For Happiness

Happiness is a choice. A conscious, intentional decision to feel good. I started this year with a clean slate. Freshly out of school, a bunch of great friendships – old and new – and a positive disposition. Something that I had not chosen to undertake throughout my years in high school. This new outlook on life was refreshing. I walked the world with motivation, purpose, and understanding. I was not drowning in unwanted thoughts and comparisons – I had decided to be unequivocally and unapologetically happy.

It was only when I neglected this conscious choice that my disposition began to deteriorate. The thing about most decisions is that they require not only effort, but consistent effort. They require continuous attention because without this, a minor setback becomes a slippery slope.

I stopped monitoring my decision. Yes, it had become second nature when life was running smoothly but when life presented me with something a little tougher, I still had to consciously make a decision to deal with it in such a way that promoted growth, learning, and optimism. And I did a pretty good job of this for the most part.

I can’t recall the exact moment I became complacent. But I walked back over the bridge to begin my journey home from uni today and I saw some young, twenty-something year old guy riding a tiny-arse skateboard, I heard two girls chatting loudly in front of me and I noticed an older man running with a massive sports jacket on and I judged the absolute crap out of all these people. And that is when I realised just how complacent I had become.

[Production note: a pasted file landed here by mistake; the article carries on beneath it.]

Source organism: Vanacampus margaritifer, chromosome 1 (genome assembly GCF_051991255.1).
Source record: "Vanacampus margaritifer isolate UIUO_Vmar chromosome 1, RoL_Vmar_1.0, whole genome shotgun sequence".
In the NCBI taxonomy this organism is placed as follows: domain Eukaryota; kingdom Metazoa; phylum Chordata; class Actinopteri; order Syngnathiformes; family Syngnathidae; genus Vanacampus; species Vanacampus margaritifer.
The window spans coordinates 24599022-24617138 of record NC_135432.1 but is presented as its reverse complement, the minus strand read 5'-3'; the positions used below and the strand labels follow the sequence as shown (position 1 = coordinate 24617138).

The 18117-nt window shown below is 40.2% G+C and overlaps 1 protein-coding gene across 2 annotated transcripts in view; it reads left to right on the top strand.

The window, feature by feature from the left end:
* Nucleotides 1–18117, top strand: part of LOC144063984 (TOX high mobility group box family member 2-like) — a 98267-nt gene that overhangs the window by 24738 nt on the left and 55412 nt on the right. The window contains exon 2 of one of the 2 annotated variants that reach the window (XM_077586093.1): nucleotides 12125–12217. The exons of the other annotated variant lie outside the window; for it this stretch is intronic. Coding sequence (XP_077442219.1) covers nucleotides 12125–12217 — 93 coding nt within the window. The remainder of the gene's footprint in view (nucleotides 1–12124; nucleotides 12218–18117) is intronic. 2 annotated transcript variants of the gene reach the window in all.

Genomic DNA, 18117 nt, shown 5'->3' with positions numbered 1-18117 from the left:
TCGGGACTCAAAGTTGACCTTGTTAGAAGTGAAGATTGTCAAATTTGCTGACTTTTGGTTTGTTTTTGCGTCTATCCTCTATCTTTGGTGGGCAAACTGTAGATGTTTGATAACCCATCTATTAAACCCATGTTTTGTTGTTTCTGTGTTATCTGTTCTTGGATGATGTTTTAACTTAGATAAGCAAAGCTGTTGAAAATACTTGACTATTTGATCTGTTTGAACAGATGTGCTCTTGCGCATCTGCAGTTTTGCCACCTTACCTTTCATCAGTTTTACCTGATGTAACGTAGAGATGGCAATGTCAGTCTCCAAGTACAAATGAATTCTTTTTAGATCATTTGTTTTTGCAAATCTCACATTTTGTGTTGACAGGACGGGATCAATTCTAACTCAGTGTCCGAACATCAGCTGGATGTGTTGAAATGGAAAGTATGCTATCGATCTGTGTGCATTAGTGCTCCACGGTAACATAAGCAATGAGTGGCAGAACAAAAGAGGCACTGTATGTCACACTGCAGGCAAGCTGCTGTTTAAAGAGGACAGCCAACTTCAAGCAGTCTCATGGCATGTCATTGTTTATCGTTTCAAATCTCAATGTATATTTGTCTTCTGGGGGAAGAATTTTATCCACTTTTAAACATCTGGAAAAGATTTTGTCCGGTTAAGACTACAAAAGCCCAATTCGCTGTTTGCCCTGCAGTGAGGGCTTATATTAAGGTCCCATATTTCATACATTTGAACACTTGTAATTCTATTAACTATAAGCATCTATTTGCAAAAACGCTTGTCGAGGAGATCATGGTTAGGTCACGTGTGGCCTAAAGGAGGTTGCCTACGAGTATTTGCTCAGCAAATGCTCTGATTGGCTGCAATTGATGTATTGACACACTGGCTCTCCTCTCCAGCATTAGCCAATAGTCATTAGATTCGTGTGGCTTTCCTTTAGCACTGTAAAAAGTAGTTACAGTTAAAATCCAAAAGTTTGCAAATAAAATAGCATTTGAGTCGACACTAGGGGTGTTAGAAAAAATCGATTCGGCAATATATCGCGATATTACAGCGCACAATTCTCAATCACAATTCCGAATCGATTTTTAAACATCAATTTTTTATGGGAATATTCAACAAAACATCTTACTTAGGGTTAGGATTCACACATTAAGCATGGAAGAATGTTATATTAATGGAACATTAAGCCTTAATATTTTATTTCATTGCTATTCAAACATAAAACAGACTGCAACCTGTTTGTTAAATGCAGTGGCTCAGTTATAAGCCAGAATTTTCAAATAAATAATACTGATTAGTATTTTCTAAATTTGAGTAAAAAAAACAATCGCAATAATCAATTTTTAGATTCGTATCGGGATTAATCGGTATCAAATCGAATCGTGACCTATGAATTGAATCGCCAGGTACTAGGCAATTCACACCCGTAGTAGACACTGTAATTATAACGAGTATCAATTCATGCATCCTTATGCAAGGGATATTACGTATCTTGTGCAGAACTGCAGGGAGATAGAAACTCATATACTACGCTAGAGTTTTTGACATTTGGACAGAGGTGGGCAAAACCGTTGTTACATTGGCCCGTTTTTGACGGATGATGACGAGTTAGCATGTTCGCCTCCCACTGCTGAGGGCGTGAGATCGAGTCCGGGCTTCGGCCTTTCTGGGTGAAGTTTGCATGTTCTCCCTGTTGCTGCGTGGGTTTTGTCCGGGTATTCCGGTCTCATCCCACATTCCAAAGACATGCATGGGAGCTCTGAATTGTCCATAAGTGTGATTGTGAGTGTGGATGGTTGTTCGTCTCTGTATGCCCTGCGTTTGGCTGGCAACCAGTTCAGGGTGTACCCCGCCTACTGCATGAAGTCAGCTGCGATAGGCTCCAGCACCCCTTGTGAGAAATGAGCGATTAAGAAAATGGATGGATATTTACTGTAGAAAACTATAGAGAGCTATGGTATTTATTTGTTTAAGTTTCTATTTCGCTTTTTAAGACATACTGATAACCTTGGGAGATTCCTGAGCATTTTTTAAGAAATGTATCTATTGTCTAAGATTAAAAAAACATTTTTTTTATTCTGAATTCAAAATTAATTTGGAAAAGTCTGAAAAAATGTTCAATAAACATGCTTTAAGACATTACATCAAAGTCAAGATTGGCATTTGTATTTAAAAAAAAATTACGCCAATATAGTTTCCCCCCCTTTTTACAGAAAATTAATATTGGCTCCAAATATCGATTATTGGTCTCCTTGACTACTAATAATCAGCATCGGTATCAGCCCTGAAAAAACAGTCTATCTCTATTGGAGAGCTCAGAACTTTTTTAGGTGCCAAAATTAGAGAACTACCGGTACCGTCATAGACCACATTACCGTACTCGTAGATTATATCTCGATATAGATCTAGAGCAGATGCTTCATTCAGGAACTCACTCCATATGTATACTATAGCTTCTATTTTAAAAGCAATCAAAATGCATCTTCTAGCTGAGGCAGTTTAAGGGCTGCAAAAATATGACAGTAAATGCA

I tried to remember when I had begun opting for a grimace and upturned nose over the smile I used to walk around with. I was struck with the sudden and complete acceptance of the truth that happy people make other people happy. I had already realised that I had become overly judgemental of myself, but I hadn’t realised how this translated to the way I treated the world. I allowed my own self-criticism to translate to criticism to those around me; I allowed myself to view everyone as competition. The resounding belief that others were closer to perfection than myself had morphed into my own need to seek out their flaws.

I walked with this revelation on my mind and immediately disregarded it when I arrived at home and a good friend did something extremely characteristic of them – something I had mentioned upsets me. Something really, really small, insignificant, and in no way detrimental to their character. I was filled with bitterness and I began listing in my head all the things that this person had done that I considered selfish and inconsiderate and I had a massive cry about it. And then my revelation came back into my mind.